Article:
“These rebates are another manipulative move by the Governor and amount to bribery for votes.”

Republican Senator William Sharer, who pushed for even larger rebates during the regular session, said during the single-day special session that he viewed the financial relief as more of a refund than a rebate and said this during a Senate committee hearing:

“This isn’t a gift from anybody, the way I see it. … This is taxpayer money that was simply more than we needed.”


On March 9, Governor Michell Lujan Grisham announced that she had vetoed Senate Bill 48, also known as the “Junior Bill” enacted by the 2022 New Mexico 30-day legislative session that ended on February 17. The bill would have authorized $25.2 million in one-time spending and another $25.2 million in ongoing spending. The bill was crafted by the individual legislators and was in addition to the $8.5 billion budget and the $827.7 capital outlay bills.

Senate Bill 48, gave each lawmaker a certain amount of money to allocate as they chose. Members of the House got $360,000 each and senators had $600,000. It passed by unanimous votes. The money would have gone to a wide-ranging set of programs and priorities picked by lawmakers. Governor Michelle Lujan Grisham vetoed the measure saying it did not represent sound fiscal policy with some projects not fully vetted, some still in the design stage and some projects not fully funded.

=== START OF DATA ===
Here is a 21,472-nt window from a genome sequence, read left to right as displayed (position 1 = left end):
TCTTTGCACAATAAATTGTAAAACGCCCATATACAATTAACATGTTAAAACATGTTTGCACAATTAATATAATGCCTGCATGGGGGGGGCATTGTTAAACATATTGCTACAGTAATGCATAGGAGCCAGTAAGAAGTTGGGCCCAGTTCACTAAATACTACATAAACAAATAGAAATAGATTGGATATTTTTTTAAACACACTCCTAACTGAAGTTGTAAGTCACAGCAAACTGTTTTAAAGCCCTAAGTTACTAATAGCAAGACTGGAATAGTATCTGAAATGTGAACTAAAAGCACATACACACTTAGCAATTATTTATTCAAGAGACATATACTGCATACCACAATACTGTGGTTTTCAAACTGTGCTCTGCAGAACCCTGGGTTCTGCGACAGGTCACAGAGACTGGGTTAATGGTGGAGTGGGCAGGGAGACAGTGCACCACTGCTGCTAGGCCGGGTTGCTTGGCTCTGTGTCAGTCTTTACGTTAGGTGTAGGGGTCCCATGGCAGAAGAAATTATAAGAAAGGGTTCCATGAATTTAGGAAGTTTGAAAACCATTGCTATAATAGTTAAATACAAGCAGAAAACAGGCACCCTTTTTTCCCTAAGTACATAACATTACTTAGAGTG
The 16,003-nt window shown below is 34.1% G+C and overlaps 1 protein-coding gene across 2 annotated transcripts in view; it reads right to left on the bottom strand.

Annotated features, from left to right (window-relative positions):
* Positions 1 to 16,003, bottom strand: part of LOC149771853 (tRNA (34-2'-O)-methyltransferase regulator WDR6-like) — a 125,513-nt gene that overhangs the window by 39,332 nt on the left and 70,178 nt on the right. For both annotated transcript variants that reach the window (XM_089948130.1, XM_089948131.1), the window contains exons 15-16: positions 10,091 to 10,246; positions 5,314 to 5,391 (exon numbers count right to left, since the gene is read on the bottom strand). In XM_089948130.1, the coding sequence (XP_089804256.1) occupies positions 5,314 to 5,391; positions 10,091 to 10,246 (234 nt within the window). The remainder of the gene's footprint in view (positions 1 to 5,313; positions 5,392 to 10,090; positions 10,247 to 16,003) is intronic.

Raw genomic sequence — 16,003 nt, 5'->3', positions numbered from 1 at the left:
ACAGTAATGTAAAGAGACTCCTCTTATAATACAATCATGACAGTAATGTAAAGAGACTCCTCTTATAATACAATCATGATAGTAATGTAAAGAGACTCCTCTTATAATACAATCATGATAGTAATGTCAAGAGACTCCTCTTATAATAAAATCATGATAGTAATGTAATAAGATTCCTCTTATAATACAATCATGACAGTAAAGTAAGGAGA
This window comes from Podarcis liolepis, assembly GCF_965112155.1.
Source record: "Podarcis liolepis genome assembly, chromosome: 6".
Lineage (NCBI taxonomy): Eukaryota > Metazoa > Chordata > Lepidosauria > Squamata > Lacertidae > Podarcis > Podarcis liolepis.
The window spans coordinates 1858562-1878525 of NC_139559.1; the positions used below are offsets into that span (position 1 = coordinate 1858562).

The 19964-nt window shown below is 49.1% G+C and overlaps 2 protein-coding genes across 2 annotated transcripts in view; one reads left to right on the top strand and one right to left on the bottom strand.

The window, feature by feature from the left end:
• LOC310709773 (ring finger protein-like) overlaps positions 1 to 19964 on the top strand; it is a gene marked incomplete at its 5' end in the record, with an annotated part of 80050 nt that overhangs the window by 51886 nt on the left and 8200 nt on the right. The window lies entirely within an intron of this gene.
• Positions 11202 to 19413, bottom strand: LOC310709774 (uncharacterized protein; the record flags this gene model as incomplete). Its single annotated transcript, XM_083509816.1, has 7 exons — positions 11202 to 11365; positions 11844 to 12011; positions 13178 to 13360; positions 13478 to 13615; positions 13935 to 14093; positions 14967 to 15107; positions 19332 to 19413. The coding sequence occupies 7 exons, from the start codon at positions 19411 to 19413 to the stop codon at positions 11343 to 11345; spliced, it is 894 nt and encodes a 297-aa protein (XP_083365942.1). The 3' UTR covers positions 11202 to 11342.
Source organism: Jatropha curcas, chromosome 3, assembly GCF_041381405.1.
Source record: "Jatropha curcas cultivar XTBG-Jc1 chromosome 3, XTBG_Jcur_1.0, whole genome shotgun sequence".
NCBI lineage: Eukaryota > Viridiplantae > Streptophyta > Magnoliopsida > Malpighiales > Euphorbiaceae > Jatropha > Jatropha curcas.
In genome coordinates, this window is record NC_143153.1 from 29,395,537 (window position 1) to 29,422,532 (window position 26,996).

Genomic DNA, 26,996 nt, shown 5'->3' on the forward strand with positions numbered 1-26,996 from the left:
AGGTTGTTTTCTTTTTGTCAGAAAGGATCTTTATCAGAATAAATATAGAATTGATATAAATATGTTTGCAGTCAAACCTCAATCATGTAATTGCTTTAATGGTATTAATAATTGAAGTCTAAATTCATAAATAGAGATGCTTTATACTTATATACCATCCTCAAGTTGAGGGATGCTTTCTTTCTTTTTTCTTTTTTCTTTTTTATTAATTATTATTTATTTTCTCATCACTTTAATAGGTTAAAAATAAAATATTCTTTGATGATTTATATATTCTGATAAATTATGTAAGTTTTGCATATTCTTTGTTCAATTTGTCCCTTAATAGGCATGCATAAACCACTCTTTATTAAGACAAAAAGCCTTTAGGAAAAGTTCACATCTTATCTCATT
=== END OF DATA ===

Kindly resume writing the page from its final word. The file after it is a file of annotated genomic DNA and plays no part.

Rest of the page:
The Governor’s veto of Senate Bill 48 resulted in a very public clash between lawmakers and the Governor. There was a growing number of New Mexico legislators, including Democrats, who expressed support for calling themselves into “extraordinary session” to allow them to override Governor Lujan Grisham’s veto of a $50 million spending bill. After a few weeks of back and forth discussions between the Governor and legislative leaders, the Governor agreed to convening a special session with a two item agenda: tax relief and rebates and another version of the $50 million “Junior Bill.”

On April 5, the both the New Mexico House and Senate moved quickly during the special session to enact Senate Bill 1 spending $50 Million for upwards of 500 projects that legislators had proposed. Senate Bill 1 passed the Senate on a 39-0 vote in the afternoon and sailed through the House 63-0 a little after 8 p.m., a mere 11 hours after the session started.